Monday, October 18, 2010

An African Photographer

In looking at the history of art, I always try to appreciate art that is under-appreciated. Photography has been accepted as an art form since the early 20th century, although is it rarely studied outside of Western Europe or America in western art history. But, let’s think of art forms, long under-accepted in the West, in Africa. We tend to think of masks, textiles, and ancestor figures when “African Art” is brought up. The photographer Seydou Keïta is a brilliant example of the richness of African art in the post-colonial period. His native Mali achieved independence from the French in 1960. Keïta’s portraits document Mali’s transition from a cosmopolitan French colony to an independent country. Keïta’s art also shows how art enhances the dignity of every human being.

By the turn of the twentieth century, photography was well on its way to being considered a form of “fine art.” Photography served as an important tool in the 1950s and 1960s for documenting performance art, installations, and happenings. Some photographers chose to continue to document society and the rapid changes happening to it. The 1955 “Family of Man” exhibition (curated by Edward Steichen) of photographs emphasized birth, love, and joy, and also touches of war, privation, illness, and death. His intention was to prove visually the universality of human experience and photography's role in its documentation. The exhibition proved that one of the most important impacts of photography on society was its ability to document the state of humankind.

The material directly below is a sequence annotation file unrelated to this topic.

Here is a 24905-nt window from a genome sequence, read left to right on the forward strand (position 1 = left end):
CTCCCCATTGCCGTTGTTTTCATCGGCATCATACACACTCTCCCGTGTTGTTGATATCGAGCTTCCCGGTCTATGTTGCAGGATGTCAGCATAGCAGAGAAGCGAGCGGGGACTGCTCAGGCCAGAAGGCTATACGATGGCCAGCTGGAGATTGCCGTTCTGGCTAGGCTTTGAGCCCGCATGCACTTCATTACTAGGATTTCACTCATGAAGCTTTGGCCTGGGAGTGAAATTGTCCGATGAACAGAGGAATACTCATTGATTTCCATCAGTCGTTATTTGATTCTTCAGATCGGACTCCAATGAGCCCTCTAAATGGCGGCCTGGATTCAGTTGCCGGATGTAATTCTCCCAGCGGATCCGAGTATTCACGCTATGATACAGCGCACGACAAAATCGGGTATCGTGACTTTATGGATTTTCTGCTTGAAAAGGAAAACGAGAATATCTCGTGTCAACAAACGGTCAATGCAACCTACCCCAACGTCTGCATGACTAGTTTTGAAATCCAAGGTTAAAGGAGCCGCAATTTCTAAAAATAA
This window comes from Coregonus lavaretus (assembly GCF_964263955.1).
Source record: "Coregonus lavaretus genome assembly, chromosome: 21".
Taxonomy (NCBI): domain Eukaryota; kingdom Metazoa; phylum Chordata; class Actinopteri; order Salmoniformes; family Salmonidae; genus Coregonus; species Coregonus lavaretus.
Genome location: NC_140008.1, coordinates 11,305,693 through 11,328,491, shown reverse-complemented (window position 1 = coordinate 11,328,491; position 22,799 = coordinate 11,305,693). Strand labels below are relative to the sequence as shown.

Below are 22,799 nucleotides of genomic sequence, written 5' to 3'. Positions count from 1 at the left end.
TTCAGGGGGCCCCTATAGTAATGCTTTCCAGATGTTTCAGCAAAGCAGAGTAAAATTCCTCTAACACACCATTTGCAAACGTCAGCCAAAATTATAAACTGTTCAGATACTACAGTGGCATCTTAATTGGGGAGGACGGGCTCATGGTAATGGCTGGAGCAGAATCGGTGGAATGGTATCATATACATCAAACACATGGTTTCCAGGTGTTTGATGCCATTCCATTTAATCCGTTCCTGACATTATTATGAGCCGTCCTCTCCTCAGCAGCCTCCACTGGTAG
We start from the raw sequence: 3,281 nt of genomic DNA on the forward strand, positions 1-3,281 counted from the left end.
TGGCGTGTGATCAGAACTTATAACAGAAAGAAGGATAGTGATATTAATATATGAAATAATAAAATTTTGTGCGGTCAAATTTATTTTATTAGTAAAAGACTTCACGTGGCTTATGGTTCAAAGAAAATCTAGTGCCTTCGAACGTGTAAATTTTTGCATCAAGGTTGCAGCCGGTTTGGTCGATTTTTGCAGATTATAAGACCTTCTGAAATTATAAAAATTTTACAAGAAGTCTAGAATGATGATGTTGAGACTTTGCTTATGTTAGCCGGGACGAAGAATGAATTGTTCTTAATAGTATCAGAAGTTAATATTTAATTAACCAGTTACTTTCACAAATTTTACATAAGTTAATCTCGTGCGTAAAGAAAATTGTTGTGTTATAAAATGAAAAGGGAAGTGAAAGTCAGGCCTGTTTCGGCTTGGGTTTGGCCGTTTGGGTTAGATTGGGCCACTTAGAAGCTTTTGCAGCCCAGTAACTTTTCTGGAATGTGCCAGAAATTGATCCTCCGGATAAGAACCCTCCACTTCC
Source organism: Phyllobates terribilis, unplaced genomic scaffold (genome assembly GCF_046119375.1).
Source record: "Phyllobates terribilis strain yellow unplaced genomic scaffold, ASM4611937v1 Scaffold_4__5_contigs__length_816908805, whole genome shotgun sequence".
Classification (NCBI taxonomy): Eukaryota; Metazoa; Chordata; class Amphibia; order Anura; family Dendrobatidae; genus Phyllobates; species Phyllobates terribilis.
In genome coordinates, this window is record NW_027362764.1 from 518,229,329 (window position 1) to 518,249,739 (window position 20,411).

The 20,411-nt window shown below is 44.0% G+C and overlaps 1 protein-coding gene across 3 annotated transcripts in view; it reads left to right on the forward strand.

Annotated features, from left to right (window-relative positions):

Seydou Keïta eloquently portrayed society of the Mali capital Bamako during a period of transition from a “colony” to the modern African nation. Initially trained as a carpenter, Keïta began pursuing photography after his uncle gave him a Kodak Brownie camera in 1935. He mastered the art of composing printing and subsequently bought a large format camera. In 1948 he opened his own studio in Bamako and quickly built up a successful business of portraiture. His subject matter became primarily portraiture of the burgeoning middle-class and successful business class of the increasingly affluent Mali society. He balanced a strict sense of formality with an intimacy evinced by the props and backdrops (most often native textiles) he had available in his studio. The radio is seen in several portraits of different persons.

After a period of photographing for the Mali government, Keïta retired in 1977. The discovery of his work in the 1980s by French gallery owners led to world-wide recognition in the 1990s. His first exhibit in the US was 1991. His work represents the founding stage of African modernization as experienced in a lively, thriving city (Bamako). By the 1990s he had an archive of over 10,000 negatives. His emphasis on light, subject and framing establishes Keïta among the masters of the 20th century genre of photography.

Correlations to Davis Programs: Focus on Photography, The Visual Experience: 9.5, SchoolArts Magazine Looking & Learning: October 2010 (Commemoration), January 2011 (Place), February 2011 (Time)

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